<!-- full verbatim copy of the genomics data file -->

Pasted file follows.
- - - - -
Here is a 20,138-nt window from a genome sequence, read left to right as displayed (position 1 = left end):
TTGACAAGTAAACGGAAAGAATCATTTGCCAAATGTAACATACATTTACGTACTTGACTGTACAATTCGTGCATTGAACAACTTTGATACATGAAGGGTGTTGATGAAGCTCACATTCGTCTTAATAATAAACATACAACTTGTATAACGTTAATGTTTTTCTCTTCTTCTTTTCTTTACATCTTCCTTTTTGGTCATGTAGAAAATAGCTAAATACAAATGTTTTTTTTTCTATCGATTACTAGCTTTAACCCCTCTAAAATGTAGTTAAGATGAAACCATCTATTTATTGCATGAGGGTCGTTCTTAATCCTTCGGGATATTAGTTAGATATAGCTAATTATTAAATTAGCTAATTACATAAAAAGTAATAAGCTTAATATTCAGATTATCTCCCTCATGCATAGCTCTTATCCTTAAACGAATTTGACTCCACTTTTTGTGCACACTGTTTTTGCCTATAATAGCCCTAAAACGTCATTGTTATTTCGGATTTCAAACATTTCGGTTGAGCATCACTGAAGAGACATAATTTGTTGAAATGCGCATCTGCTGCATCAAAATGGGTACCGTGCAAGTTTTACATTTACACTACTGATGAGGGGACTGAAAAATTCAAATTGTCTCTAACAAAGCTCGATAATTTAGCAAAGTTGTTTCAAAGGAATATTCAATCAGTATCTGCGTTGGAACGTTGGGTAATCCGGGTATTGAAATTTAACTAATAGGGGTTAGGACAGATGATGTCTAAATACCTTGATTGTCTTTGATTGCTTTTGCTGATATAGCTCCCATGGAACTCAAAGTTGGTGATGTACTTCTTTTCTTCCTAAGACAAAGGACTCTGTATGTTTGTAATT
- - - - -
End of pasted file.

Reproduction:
Here is a 20,138-nt window from a genome sequence, read left to right as displayed (position 1 = left end):
TTGACAAGTAAACGGAAAGAATCATTTGCCAAATGTAACATACATTTACGTACTTGACTGTACAATTCGTGCATTGAACAACTTTGATACATGAAGGGTGTTGATGAAGCTCACATTCGTCTTAATAATAAACATACAACTTGTATAACGTTAATGTTTTTCTCTTCTTCTTTTCTTTACATCTTCCTTTTTGGTCATGTAGAAAATAGCTAAATACAAATGTTTTTTTTTCTATCGATTACTAGCTTTAACCCCTCTAAAATGTAGTTAAGATGAAACCATCTATTTATTGCATGAGGGTCGTTCTTAATCCTTCGGGATATTAGTTAGATATAGCTAATTATTAAATTAGCTAATTACATAAAAAGTAATAAGCTTAATATTCAGATTATCTCCCTCATGCATAGCTCTTATCCTTAAACGAATTTGACTCCACTTTTTGTGCACACTGTTTTTGCCTATAATAGCCCTAAAACGTCATTGTTATTTCGGATTTCAAACATTTCGGTTGAGCATCACTGAAGAGACATAATTTGTTGAAATGCGCATCTGCTGCATCAAAATGGGTACCGTGCAAGTTTTACATTTACACTACTGATGAGGGGACTGAAAAATTCAAATTGTCTCTAACAAAGCTCGATAATTTAGCAAAGTTGTTTCAAAGGAATATTCAATCAGTATCTGCGTTGGAACGTTGGGTAATCCGGGTATTGAAATTTAACTAATAGGGGTTAGGACAGATGATGTCTAAATACCTTGATTGTCTTTGATTGCTTTTGCTGATATAGCTCCCATGGAACTCAAAGTTGGTGATGTACTTCTTTTCTTCCTAAGACAAAGGACTCTGTATGTTTGTAATT